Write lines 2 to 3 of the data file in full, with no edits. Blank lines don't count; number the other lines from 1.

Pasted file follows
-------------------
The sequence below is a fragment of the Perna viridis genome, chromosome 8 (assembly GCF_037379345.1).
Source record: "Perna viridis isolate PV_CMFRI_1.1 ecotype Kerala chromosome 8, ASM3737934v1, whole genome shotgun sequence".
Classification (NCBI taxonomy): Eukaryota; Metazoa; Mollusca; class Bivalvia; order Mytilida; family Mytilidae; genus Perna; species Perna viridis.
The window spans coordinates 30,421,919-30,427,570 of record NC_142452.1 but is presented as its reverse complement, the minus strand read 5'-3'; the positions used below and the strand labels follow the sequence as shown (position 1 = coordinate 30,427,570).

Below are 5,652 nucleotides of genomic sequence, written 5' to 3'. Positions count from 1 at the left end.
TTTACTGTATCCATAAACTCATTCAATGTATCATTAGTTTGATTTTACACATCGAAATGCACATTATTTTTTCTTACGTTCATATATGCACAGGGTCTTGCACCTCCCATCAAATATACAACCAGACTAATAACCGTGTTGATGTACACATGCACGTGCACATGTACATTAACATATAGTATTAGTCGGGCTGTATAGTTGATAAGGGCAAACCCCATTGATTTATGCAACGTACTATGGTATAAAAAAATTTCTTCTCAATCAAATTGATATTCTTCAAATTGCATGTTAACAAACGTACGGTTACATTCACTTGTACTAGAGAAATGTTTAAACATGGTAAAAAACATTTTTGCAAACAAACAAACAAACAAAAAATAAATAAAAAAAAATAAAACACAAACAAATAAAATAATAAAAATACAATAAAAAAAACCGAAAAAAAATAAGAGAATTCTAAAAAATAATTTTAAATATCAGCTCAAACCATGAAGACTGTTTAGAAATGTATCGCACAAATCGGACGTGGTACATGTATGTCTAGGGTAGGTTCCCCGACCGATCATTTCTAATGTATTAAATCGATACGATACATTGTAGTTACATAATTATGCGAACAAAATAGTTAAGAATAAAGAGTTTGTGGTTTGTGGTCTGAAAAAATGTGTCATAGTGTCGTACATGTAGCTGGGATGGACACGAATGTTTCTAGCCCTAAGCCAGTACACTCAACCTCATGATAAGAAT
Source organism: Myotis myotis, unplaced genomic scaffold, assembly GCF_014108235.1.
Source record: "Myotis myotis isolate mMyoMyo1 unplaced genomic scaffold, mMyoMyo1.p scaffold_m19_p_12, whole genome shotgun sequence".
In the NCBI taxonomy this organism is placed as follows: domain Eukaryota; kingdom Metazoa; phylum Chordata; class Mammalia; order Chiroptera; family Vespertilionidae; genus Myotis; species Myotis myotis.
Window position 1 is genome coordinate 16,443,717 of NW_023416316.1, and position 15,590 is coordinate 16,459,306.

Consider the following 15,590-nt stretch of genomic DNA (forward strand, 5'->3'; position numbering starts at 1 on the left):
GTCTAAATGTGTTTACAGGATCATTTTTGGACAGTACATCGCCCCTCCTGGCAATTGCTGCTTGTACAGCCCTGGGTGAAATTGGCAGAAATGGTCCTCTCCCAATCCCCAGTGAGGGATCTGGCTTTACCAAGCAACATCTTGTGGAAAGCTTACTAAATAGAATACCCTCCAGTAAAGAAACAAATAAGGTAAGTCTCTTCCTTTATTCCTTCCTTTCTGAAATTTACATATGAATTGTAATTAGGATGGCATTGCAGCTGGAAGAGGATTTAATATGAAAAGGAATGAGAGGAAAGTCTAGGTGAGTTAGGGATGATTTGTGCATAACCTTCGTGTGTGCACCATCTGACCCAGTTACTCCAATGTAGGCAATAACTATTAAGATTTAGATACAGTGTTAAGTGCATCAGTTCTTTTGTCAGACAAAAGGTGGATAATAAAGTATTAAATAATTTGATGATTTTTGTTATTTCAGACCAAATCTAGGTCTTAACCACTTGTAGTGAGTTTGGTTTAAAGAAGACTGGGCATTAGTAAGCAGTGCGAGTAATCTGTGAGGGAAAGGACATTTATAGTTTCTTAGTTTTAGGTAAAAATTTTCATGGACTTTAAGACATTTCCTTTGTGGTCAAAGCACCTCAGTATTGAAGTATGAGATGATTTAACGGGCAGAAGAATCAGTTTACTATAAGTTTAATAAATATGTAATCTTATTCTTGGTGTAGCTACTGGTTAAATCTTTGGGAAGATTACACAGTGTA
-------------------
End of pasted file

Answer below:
Source record: "Perna viridis isolate PV_CMFRI_1.1 ecotype Kerala chromosome 8, ASM3737934v1, whole genome shotgun sequence".
Classification (NCBI taxonomy): Eukaryota; Metazoa; Mollusca; class Bivalvia; order Mytilida; family Mytilidae; genus Perna; species Perna viridis.